Chlorine and Your Cooling Water System

The proliferation of microorganisms (bacteria, fungi, and algae) presents a significant challenge in the maintenance and operation of process cooling water systems. Excessive accumulation of biofilm can lead to system fouling and corrosion, loss of heat transfer and reduction in energy efficiency, downtime for cleaning, illness or death, and costly equipment repair or replacement. In order to minimize or prevent these issues, it is important to have a robust cooling water treatment program with a strong emphasis on biofilm control.

There are a number of effective strategies for biofilm management, and oxidizing microbicides such as chlorine, typically make up the fundamental backbone of cooling water biofilm control programs. Oxidizing microbicides not only kill microorganisms, but also help to destroy the extracellular biofilm components. This is especially important in reducing the risk for Legionnaire's disease.

Chlorine is most often fed in the form of liquid sodium hypochlorite (bleach) but may also be applied as chlorine gas or solid forms such as calcium hypochlorite. Chlorine can also be generated electrolytically from salt (NaCl) and is an effective way to provide halogen or mixed oxidant without the need to store a large amount of hazardous materials on site. It is essential to feed chlorine in a manner which does not allow the biofilm to accumulate, and those responsible for the treatment of process cooling water systems often struggle with effective ways to manager and control chlorine feed.

When chlorine is added to cooling water systems, any free residual will quickly dissipate once the feed is discontinued as the oxidant readily reacts with organic compounds and reducing agents, allowing biofilm populations to quickly recover. The rapid reproduction rate of bacteria is the primary reason feeding chlorine a few days a week is not an effective biofilm control strategy. A low level continuous feed of chlorine can result in a scenario where the rate of bacterial reproduction and biofilm accretion keeps pace with, or exceeds the rate of kill, and is often the reason for failure of chlorination and other oxidant programs.

A chlorination strategy shown to be effective is to add timed spikes to the continuous feed. The frequency and duration vary and are dependent on the relative cleanliness of the system. (i.e. continuous free residual of 0.2 ppm and then spike to 0.5 – 0.75 ppm two days a week for a period of 3 hours). Fouled heat exchanger due to improper application of chlorine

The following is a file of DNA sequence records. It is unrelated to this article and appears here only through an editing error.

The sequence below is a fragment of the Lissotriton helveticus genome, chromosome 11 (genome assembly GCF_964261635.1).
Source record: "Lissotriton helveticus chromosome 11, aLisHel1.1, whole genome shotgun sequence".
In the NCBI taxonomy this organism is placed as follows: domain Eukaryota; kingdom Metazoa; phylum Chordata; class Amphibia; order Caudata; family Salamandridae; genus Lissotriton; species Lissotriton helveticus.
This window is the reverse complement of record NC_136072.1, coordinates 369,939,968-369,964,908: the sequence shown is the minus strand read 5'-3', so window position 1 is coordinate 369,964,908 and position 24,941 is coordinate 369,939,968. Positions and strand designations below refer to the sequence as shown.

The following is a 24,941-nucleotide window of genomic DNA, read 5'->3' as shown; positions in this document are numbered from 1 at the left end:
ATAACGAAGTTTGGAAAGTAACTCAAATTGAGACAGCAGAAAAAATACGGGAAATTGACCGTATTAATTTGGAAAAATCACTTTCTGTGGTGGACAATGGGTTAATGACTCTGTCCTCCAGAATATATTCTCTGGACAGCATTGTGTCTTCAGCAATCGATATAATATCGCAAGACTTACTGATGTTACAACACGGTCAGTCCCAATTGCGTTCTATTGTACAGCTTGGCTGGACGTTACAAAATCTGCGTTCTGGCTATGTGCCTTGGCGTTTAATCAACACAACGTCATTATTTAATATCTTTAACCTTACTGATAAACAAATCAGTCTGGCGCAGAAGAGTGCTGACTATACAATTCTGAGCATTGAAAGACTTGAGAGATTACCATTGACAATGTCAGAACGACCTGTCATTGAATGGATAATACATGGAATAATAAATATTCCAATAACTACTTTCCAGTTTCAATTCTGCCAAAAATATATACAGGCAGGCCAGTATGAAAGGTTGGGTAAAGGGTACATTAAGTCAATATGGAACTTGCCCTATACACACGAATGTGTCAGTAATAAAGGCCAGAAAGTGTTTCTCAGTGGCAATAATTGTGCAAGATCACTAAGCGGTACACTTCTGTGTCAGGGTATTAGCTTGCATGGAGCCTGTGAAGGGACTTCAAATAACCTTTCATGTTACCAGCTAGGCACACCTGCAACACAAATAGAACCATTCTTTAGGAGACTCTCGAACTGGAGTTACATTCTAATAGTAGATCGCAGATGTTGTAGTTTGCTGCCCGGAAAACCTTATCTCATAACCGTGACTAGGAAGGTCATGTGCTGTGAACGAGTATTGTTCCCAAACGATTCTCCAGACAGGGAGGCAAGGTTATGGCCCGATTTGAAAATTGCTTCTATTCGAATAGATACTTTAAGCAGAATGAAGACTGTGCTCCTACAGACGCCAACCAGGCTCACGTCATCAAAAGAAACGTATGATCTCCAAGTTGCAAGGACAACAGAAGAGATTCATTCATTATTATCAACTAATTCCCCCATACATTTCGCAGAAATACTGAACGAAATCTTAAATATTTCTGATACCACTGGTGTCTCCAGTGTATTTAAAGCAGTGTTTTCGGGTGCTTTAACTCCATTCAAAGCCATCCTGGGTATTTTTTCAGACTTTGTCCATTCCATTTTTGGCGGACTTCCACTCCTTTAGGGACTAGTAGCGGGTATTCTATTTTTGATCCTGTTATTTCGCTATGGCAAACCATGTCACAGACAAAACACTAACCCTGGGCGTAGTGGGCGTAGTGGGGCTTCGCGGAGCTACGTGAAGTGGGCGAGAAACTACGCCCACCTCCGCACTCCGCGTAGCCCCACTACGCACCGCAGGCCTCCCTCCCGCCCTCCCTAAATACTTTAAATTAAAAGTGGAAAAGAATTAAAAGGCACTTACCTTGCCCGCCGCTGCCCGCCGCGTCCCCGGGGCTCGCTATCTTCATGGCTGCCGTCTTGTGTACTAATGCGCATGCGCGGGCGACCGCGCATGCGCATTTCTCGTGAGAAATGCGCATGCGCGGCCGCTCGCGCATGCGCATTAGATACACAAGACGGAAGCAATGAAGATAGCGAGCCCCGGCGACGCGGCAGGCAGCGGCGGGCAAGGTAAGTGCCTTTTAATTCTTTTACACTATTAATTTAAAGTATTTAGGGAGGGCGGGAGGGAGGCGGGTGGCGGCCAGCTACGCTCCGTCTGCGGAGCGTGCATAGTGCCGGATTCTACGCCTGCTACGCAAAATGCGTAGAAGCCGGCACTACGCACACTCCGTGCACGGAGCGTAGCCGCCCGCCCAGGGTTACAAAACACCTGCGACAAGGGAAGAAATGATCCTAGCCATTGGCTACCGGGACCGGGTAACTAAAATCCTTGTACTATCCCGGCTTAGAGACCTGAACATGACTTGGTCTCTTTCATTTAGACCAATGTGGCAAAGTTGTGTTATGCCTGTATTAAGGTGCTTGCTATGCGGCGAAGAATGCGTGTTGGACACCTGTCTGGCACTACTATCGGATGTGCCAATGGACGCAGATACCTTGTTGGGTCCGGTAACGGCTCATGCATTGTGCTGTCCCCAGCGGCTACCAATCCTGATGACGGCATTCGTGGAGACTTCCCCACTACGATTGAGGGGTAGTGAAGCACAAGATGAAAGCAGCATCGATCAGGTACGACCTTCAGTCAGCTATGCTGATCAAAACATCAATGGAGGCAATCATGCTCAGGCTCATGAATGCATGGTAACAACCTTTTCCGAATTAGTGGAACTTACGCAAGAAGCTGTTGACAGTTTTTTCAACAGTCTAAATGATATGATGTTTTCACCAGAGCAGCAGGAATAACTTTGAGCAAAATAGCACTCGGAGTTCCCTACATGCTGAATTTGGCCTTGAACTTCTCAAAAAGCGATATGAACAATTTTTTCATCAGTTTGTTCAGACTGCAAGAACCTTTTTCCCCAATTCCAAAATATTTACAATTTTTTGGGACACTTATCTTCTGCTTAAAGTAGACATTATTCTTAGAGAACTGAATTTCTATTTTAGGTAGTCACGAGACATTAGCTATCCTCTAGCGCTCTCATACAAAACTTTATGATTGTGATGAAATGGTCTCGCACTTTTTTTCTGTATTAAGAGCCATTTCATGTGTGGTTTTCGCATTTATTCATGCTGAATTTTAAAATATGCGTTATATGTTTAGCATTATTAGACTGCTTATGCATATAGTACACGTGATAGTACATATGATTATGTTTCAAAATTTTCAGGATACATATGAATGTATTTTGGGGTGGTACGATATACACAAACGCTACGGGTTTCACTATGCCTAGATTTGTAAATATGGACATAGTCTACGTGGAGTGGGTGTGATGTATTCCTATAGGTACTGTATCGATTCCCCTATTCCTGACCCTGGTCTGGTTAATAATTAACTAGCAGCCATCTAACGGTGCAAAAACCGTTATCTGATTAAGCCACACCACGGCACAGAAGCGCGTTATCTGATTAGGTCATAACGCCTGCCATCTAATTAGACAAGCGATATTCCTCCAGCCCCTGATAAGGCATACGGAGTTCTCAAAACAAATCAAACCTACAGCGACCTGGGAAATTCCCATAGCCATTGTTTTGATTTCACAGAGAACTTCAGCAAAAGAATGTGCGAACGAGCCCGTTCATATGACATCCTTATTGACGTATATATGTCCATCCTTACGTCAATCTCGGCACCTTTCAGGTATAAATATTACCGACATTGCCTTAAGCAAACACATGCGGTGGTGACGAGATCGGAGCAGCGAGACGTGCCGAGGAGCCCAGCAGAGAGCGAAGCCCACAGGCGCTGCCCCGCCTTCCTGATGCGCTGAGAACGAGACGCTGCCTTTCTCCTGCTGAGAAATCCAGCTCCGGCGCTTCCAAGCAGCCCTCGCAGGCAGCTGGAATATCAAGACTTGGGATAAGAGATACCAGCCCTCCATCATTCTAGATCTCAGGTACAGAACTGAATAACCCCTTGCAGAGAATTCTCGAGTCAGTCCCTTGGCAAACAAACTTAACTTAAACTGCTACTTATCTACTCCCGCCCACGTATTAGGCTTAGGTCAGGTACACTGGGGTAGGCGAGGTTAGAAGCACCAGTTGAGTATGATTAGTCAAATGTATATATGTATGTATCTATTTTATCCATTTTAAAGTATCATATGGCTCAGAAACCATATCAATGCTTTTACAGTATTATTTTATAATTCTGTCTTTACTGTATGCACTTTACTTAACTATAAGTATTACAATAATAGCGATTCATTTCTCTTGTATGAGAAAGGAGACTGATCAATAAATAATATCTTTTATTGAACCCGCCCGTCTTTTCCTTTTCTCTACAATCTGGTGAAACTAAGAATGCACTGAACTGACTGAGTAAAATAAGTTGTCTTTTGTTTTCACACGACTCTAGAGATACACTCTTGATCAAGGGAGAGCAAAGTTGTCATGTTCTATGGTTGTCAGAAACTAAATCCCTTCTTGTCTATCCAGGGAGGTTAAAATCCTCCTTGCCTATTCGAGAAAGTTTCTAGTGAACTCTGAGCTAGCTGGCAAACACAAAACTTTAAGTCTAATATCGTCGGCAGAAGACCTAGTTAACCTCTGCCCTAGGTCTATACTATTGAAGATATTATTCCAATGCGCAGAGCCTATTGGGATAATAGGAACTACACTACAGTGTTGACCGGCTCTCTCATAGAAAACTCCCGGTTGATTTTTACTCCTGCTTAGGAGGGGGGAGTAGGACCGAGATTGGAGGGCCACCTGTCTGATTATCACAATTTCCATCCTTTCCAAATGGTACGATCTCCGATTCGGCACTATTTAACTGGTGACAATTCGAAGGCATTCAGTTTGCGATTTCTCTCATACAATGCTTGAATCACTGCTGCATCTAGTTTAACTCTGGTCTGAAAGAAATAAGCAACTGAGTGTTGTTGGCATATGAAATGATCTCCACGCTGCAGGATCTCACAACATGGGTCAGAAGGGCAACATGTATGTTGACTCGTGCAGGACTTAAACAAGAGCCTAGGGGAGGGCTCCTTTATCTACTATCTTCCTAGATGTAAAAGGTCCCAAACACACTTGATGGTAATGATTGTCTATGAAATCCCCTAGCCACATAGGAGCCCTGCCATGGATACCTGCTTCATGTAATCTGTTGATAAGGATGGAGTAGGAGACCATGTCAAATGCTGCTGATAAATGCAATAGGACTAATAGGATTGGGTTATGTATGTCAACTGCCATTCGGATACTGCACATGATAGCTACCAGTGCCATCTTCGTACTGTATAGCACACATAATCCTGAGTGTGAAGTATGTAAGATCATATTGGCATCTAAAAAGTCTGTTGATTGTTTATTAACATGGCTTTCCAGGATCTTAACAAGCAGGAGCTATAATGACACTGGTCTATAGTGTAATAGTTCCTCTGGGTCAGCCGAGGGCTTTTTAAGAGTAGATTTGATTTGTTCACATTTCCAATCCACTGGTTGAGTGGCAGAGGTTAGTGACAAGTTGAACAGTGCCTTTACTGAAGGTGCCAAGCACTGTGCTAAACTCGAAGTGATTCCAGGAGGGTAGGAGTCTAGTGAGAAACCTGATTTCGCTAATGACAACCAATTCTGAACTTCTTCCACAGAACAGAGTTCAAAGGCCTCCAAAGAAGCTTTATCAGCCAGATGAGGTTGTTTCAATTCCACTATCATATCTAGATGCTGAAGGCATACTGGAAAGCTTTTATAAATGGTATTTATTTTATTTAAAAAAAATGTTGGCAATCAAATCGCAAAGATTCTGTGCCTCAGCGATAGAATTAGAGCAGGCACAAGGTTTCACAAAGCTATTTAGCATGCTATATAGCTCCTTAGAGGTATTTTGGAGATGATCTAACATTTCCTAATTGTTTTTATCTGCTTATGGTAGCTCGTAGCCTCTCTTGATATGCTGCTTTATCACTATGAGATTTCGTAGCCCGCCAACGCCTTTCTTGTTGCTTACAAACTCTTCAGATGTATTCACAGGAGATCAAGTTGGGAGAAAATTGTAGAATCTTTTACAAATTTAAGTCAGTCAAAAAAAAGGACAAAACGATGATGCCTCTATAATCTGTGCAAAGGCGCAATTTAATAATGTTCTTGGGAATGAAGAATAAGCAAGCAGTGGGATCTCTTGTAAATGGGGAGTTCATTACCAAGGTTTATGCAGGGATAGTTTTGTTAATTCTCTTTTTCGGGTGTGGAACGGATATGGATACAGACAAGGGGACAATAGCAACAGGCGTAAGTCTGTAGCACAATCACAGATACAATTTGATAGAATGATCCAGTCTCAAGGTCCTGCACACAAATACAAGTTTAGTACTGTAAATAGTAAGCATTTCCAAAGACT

The most popular and reliable method for controlling chlorine feed in cooling water systems is ORP (oxidation-reduction potential). While ORP is not a direct measurement of chlorine residual, it can be used to maintain relatively consistent control once dialed in. There are several off-the-shelf cooling water controllers or PLC's capable of managing this type of control. Most controllers with an ORP sensor input will allow for continuous control but not all will have the flexibility to add the controlled timed event. Free and total chlorine probes are available and can be used, however, they are prone to issues and require a great deal of maintenance and care, especially in cooling water systems with heavier solids loading. When using ORP or a chorine probe, it is very important to fine tune the feed to maintain tight control around the set point. If the pump is over-sized or set too high, overfeed can occur. This will result in a pattern of continuous over and under feed of chlorine which can negatively impact corrosion rates.

The question often comes up as to how to monitor the effectiveness of a chlorination program outside of residual measurement and control. First, it is important to understand the organisms growing on system surfaces are what need to be controlled, so bulk water enumeration may not always be the best method for measuring program performance. Dip slides and ATP measurement are the simple ways to trend overall microbial activity in a cooling water system and should be included in the monitoring program. However, these may not always indicate the level of surface biofilm activity. Heat exchanger performance monitoring and visual observation of cooling tower cleanliness are simple practices and may provide hard evidence of cleanliness. Commercially available test heat exchangers or biofilm monitors can be used to measure fouling, though costly and sometimes difficult to use. Other useful tools which can be used to measure program performance include fouling coupons, activity specific media, and surface swab techniques.

Work with your water treatment provider to determine the best protection method for your cooling water system.

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